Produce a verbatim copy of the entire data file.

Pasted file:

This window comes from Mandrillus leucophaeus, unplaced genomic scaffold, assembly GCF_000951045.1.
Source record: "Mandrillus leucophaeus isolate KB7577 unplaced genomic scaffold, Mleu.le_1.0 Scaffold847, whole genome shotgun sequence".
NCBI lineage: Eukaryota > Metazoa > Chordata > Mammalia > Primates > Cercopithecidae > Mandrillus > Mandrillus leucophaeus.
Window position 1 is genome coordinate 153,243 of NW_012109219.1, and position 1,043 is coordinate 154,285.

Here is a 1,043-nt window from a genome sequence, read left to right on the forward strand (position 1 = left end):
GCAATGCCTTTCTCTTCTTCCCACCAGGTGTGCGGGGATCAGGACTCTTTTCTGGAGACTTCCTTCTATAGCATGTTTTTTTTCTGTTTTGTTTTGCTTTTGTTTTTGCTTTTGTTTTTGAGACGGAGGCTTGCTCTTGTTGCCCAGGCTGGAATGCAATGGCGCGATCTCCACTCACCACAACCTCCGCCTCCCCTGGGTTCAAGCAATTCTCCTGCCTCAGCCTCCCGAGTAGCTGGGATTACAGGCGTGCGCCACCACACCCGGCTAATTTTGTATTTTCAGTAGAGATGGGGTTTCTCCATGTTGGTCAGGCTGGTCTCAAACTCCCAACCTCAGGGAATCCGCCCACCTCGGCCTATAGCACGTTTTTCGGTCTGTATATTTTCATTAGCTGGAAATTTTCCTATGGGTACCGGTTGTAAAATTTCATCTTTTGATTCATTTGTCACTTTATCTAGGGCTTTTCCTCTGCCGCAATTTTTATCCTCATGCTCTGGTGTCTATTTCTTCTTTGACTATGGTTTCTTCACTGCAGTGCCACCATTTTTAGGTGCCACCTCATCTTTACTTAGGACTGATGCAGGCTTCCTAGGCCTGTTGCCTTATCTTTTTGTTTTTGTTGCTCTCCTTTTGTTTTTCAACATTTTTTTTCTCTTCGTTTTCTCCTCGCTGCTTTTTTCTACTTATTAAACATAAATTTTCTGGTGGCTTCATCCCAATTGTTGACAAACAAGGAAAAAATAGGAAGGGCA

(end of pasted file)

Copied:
This window comes from Mandrillus leucophaeus, unplaced genomic scaffold, assembly GCF_000951045.1.
Source record: "Mandrillus leucophaeus isolate KB7577 unplaced genomic scaffold, Mleu.le_1.0 Scaffold847, whole genome shotgun sequence".
NCBI lineage: Eukaryota > Metazoa > Chordata > Mammalia > Primates > Cercopithecidae > Mandrillus > Mandrillus leucophaeus.
Window position 1 is genome coordinate 153,243 of NW_012109219.1, and position 1,043 is coordinate 154,285.

Here is a 1,043-nt window from a genome sequence, read left to right on the forward strand (position 1 = left end):
GCAATGCCTTTCTCTTCTTCCCACCAGGTGTGCGGGGATCAGGACTCTTTTCTGGAGACTTCCTTCTATAGCATGTTTTTTTTCTGTTTTGTTTTGCTTTTGTTTTTGCTTTTGTTTTTGAGACGGAGGCTTGCTCTTGTTGCCCAGGCTGGAATGCAATGGCGCGATCTCCACTCACCACAACCTCCGCCTCCCCTGGGTTCAAGCAATTCTCCTGCCTCAGCCTCCCGAGTAGCTGGGATTACAGGCGTGCGCCACCACACCCGGCTAATTTTGTATTTTCAGTAGAGATGGGGTTTCTCCATGTTGGTCAGGCTGGTCTCAAACTCCCAACCTCAGGGAATCCGCCCACCTCGGCCTATAGCACGTTTTTCGGTCTGTATATTTTCATTAGCTGGAAATTTTCCTATGGGTACCGGTTGTAAAATTTCATCTTTTGATTCATTTGTCACTTTATCTAGGGCTTTTCCTCTGCCGCAATTTTTATCCTCATGCTCTGGTGTCTATTTCTTCTTTGACTATGGTTTCTTCACTGCAGTGCCACCATTTTTAGGTGCCACCTCATCTTTACTTAGGACTGATGCAGGCTTCCTAGGCCTGTTGCCTTATCTTTTTGTTTTTGTTGCTCTCCTTTTGTTTTTCAACATTTTTTTTCTCTTCGTTTTCTCCTCGCTGCTTTTTTCTACTTATTAAACATAAATTTTCTGGTGGCTTCATCCCAATTGTTGACAAACAAGGAAAAAATAGGAAGGGCA